With an animated gif and a blunt declaration of social media independence, the UK Twitter handle of global hand-made cosmetics company, Lush announced it was time to take a permanent break from social media or at least wind down a significant number of channels the company operates:
It’s an interesting move from a company that has all of the earmarks of a millennial-friendly socially conscious brand. Lush products are 100% vegetarian while 80% are vegan and never tested on animals. The products are handmade with ingredients from around the world including fresh produce purchased from local farms to shea butter sourced from women’s cooperatives in Ghana. The brand has also experienced explosive growth up until 2017 with some modest corrections in 2018. It would be a stretch to say that the brand is irrelevant or a legacy player at this point.
Which is why it’s worth watching how this development unfolds in the months if not years to come. Lush offers some further explanation:
There’s a lot to unpack here. First, it’s interesting that Lush describes social media as “one place” when it’s many—however that said, the many places are primarily operated by one or two big tech players, so that language may be more intentional by design. In the original tweet, they did express frustration with the pay to play a traditional advertising model that is now social media. Also, the expression of social media being placed back in the hands of the community could be deciphered as an airing of grievance in a sense—clearly the move is motivated by a number of factors on both a values-based and business level. It’s also telling that they used language such as “less about likes”—tapping the counter-trend that the behavior social media encourages may not be all the great for us or at minimum isn’t authentic if we’re always living our best lives for the gram.
Some social media enthusiasts aren’t having any of it:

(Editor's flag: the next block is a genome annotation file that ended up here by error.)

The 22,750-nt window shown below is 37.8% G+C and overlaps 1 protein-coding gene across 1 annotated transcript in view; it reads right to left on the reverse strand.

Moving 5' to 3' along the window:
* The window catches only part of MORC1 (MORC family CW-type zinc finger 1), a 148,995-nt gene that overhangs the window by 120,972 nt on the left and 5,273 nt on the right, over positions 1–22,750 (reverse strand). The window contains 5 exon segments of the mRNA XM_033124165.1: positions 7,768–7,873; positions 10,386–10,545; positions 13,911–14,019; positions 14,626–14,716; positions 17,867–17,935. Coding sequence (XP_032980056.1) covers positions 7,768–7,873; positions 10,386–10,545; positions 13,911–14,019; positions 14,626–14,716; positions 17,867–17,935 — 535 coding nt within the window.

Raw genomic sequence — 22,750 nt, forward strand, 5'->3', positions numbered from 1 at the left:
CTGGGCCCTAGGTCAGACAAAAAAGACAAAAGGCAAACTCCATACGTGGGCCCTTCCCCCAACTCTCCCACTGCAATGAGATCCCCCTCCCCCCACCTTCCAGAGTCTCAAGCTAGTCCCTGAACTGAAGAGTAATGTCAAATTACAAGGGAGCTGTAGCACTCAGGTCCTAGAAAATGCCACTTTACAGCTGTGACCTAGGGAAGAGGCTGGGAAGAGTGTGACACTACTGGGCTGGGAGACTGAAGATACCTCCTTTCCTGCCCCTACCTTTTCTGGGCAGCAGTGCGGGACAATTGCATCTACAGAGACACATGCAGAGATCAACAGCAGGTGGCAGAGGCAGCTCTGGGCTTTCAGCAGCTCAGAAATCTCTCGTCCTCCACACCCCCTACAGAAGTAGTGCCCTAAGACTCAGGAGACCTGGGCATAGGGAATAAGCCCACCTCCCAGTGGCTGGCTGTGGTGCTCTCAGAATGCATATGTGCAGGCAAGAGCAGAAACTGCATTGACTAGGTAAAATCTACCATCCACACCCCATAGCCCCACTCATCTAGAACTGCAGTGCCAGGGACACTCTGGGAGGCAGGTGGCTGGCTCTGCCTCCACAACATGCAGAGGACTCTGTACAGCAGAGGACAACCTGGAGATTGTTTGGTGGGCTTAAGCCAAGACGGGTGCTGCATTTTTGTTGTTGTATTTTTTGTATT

But there may also be some harder truths behind a stark decision like this. The value exchange for brands who do well on social media is that they are relevant where consumers/customers spend time—but it does come with a price tag as they don’t benefit from the all the data the gets produced in these millions of interactions—the platform owners do and brands have to pay not only to access audiences but also to leverage the data they helped the platforms mine in the first place. Lush may seek to replicate some of this on their own terms to establish not only the warm and fuzzy sense of community they espouse but also to both control and benefit from the data they help extract from their customers. It doesn’t sound as altruistic, but that’s business.
So this experiment is very much worth watching. What Lush has going for it, is that they are already a highly relevant brand vs. a legacy brand in decline—so they have a little buffer here to take bold risks. But, not being where your customers are flies in the face of conventional thinking. However, the move is meant to send a signal more broadly as well, that at least for Lush, the system isn’t working for them and perhaps they have enough runway to do something about it. Not too long ago, marketers questioned the value of social media as viable marketing, customer or mass communication vehicle. Now it’s as critical to the marketing mix as television once was. But the stakes are even higher when it comes to controlling your own data and Lush may have signaled where they stand on the issue. I’d keep an eye on this.